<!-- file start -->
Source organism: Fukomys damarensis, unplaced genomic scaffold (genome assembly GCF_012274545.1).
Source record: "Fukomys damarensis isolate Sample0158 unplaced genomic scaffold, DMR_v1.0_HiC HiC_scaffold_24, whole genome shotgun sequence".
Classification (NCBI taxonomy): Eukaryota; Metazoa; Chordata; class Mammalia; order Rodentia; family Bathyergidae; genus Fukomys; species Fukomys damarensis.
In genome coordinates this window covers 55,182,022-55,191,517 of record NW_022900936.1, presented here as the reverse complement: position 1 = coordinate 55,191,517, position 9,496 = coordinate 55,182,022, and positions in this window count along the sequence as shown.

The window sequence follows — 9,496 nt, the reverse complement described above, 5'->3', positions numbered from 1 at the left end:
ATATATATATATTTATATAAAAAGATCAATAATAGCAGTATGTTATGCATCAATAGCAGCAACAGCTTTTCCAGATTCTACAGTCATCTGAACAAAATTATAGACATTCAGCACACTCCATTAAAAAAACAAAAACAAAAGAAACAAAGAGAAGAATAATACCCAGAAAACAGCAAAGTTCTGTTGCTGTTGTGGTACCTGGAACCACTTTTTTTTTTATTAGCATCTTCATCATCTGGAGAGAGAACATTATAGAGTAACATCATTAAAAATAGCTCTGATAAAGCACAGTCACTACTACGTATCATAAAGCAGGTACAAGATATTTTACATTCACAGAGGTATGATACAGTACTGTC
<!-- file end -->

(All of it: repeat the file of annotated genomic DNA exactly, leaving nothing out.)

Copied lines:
Source organism: Fukomys damarensis, unplaced genomic scaffold (genome assembly GCF_012274545.1).
Source record: "Fukomys damarensis isolate Sample0158 unplaced genomic scaffold, DMR_v1.0_HiC HiC_scaffold_24, whole genome shotgun sequence".
Classification (NCBI taxonomy): Eukaryota; Metazoa; Chordata; class Mammalia; order Rodentia; family Bathyergidae; genus Fukomys; species Fukomys damarensis.
In genome coordinates this window covers 55,182,022-55,191,517 of record NW_022900936.1, presented here as the reverse complement: position 1 = coordinate 55,191,517, position 9,496 = coordinate 55,182,022, and positions in this window count along the sequence as shown.

The window sequence follows — 9,496 nt, the reverse complement described above, 5'->3', positions numbered from 1 at the left end:
ATATATATATATTTATATAAAAAGATCAATAATAGCAGTATGTTATGCATCAATAGCAGCAACAGCTTTTCCAGATTCTACAGTCATCTGAACAAAATTATAGACATTCAGCACACTCCATTAAAAAAACAAAAACAAAAGAAACAAAGAGAAGAATAATACCCAGAAAACAGCAAAGTTCTGTTGCTGTTGTGGTACCTGGAACCACTTTTTTTTTTATTAGCATCTTCATCATCTGGAGAGAGAACATTATAGAGTAACATCATTAAAAATAGCTCTGATAAAGCACAGTCACTACTACGTATCATAAAGCAGGTACAAGATATTTTACATTCACAGAGGTATGATACAGTACTGTC